Where knowledge created in FP projects is capable of industrial or commercial applications, its owner shall provide for its adequate and effective protection, in conformity with relevant legal provisions, including the contract and the Consortium Agreement, and having due regard to the legitimate interests of the contractors concerned.
Valuable foreground should be protected. Protection is not mandatory in all cases, although the decision not to protect foreground should preferably be made in consultation with the other participants, which may wish to take ownership. If valuable foreground is left unprotected, the Commission may take ownership.
According to the Rules for Participation and the standard model Grant Agreement, foreground resulting from the project is owned by the participant “carrying out the work generating that foreground”. In case participants have carried out the work jointly and their respective share cannot be ascertained, such foreground is generally jointly owned.
Maintaining records, such as laboratory notebooks, illustrating the progress of the creation of results is generally the most practical and effective way to easily demonstrate that you carried out the work generating the foreground. In addition, those laboratory notebooks may assist you in case you need to define your share of the work performed in the creation of a jointly owned foreground.
The standard model Grant Agreement (GA) does not establish the obligation to formally inform or consult the other participants before taking measures to protect the foreground (for example by filing a patent application) or before deciding not to protect it. Nevertheless, it is advisable to inform them in advance, so they be in a position to express possible legitimate interests. Furthermore, Article III.28.3 states explicitly that, where a participant does not intend to protect its foreground, it may first offer to transfer it to another participant or even to certain third parties, which may consider it worthwhile protecting such piece of foreground.
The commitment to provide such information and the terms under which it should be done by participants may be included in detail in the Consortium Agreement or other further agreement.
In the proposal phase potential participants develop ideas for joint research activities. Potential project partners should know what knowledge they each bring, what they may need from others, what the state of the art is in the field of the project, and should develop a strategy on protection, use and dissemination of the future results. Such activities require discussions, exchange of information and ideas between the potential participants. Exchanging information with other potential partners is, thus, a necessity while planning a project proposal.
To avoid any eventual misappropriation and use of such information it is therefore advisable to conclude a non-disclosure agreement (also known as confidentiality agreement) before entering in negotiations for the submission of the proposal. This agreement establishes the conditions under which partners disclose information in confidence. Confidentiality obligations may be also included in a so called memorandum of understanding (MoU). This agreement defines the framework of the negotiations between applicants and is generally concluded in the very beginning of the negotiations for submitting a proposal.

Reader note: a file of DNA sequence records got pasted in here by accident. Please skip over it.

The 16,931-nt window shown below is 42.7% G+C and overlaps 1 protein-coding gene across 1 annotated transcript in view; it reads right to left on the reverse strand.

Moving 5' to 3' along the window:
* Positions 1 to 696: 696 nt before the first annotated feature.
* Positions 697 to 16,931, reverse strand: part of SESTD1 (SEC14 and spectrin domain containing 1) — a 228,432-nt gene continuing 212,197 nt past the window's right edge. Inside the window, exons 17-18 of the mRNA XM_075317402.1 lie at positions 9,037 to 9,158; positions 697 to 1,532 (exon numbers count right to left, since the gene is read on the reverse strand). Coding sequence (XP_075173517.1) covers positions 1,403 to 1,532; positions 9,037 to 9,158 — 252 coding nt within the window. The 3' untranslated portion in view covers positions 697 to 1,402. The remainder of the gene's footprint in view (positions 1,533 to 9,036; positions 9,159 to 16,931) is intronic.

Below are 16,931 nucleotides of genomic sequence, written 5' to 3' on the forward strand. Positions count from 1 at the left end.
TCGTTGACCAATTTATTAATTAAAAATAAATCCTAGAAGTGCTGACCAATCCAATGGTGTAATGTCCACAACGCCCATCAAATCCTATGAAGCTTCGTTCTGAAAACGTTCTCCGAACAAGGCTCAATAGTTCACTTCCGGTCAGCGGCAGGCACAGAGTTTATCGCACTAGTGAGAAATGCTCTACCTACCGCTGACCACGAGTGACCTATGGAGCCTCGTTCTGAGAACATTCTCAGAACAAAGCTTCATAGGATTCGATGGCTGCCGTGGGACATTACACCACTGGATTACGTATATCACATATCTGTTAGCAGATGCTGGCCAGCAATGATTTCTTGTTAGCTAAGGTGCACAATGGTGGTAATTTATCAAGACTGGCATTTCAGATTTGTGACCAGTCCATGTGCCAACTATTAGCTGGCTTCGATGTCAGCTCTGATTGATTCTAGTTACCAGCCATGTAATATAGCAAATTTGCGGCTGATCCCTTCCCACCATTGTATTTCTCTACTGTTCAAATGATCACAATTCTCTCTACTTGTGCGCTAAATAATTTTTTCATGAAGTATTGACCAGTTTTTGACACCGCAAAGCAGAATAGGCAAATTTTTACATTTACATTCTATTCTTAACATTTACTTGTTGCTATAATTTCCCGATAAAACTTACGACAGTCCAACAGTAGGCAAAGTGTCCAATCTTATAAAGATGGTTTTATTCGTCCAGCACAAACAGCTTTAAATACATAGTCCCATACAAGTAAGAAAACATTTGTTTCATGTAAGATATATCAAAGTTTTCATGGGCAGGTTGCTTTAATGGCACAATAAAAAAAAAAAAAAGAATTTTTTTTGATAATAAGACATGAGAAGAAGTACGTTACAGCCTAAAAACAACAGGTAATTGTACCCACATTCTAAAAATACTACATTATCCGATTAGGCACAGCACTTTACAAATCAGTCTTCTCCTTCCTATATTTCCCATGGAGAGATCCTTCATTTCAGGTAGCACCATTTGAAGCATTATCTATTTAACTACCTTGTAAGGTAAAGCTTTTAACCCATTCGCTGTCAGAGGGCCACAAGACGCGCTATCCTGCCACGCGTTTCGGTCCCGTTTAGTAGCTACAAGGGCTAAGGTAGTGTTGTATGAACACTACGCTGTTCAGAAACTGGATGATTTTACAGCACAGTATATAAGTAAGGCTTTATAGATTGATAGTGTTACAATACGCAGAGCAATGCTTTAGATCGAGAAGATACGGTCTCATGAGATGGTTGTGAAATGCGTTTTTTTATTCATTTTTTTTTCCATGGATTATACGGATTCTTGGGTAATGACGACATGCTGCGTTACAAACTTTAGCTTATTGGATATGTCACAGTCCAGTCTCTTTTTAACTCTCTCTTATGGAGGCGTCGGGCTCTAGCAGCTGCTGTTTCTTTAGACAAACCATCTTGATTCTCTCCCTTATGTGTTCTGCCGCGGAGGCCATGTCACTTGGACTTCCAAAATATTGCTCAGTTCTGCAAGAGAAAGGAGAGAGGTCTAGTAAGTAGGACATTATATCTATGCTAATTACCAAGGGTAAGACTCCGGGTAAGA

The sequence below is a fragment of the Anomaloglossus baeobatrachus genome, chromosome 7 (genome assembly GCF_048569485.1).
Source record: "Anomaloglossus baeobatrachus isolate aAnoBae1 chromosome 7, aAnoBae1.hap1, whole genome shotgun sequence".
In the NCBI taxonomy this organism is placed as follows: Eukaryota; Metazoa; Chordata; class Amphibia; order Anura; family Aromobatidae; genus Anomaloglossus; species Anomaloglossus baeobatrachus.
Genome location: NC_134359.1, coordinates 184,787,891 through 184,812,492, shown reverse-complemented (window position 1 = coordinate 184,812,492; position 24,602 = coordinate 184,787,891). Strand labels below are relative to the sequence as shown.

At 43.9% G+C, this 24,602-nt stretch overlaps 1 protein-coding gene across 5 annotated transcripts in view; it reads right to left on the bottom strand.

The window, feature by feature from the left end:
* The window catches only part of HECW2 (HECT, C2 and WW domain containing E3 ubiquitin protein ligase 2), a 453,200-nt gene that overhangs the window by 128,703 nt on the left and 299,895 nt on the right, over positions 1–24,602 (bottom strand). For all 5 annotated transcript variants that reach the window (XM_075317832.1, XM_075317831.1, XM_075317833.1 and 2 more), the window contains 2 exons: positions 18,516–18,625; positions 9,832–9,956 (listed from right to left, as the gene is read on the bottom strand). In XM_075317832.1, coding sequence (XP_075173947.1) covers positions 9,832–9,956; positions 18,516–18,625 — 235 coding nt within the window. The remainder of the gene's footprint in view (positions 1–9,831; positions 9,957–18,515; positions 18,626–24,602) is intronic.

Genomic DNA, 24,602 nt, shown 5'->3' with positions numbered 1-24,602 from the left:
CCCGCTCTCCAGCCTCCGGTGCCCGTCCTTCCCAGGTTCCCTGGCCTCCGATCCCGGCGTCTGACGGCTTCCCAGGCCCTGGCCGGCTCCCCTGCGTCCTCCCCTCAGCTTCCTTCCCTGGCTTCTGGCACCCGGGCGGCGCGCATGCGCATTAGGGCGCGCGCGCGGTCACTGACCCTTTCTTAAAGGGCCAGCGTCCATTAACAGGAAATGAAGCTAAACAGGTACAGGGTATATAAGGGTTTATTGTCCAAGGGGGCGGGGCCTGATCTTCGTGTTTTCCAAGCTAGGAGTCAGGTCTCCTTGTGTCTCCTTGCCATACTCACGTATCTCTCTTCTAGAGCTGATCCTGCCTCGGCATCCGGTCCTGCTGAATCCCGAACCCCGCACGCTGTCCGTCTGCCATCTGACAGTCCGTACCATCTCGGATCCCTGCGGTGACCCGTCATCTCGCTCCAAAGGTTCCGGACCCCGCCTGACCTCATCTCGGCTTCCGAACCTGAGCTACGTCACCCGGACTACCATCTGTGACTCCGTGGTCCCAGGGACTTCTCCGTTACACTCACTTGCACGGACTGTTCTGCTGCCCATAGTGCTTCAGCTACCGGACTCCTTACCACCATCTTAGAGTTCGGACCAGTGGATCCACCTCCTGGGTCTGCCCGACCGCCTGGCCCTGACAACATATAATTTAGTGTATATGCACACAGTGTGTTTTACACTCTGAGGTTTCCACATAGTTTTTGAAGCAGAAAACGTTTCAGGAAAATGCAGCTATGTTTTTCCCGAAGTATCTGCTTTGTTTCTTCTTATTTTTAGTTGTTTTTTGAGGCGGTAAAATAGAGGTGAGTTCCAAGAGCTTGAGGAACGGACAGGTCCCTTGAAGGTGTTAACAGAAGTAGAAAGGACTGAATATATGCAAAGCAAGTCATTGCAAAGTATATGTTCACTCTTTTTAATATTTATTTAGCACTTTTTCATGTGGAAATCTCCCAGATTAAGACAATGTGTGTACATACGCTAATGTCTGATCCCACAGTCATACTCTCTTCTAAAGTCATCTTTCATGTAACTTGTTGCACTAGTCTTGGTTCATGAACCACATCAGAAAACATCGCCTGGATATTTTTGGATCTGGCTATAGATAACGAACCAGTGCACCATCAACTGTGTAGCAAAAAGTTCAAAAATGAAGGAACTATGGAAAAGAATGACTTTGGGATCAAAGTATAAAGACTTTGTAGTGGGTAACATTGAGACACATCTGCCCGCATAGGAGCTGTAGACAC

Yes. They can.
However prior notice about the intention to transfer the foreground must be given to the other project partners together with sufficient information concerning the future owner so as to permit them to exercise their access rights. Transfer of ownership is generally allowed, as long as the obligations regarding that foreground are passed on to the transferee.
Where a participant does not intend to protect a piece of foreground, it should firstly offer to transfer it to other partners. Whether none of the participants intend to protect foreground, they might transfer it to third parties (the inventor, for instance) which may consider worthwhile protecting it, rather than leaving it unprotected and available for use by competitors (Article 44.2 of the Rules for Participation and Article II.28.3 of the Standard Grant Agreement)
These issues may be covered in detail within the consortium agreement or through specific separate arrangements.
Where foreground is capable of industrial or commercial application, it must be protected in an adequate and effective manner by its owner.
However, in case a participant decides not to do so or to abandon protection, it is advisable to inform the other participants in the project “so that they be in a position to express (and substantiate) possible legitimate interests… These issues may be covered in detail within the consortium agreement or through specific separate arrangements” (in Guide to Intellectual Property in FP7).
The European Commission must also be informed so as to be able to assume ownership of the concrete foreground and take measures to protect it on behalf of the European Union, with the consent of the participant concerned.
Another option that participants may consider is to first transfer the foreground to the other participants or to third parties, along with the associated obligations, who may wish to protect it instead.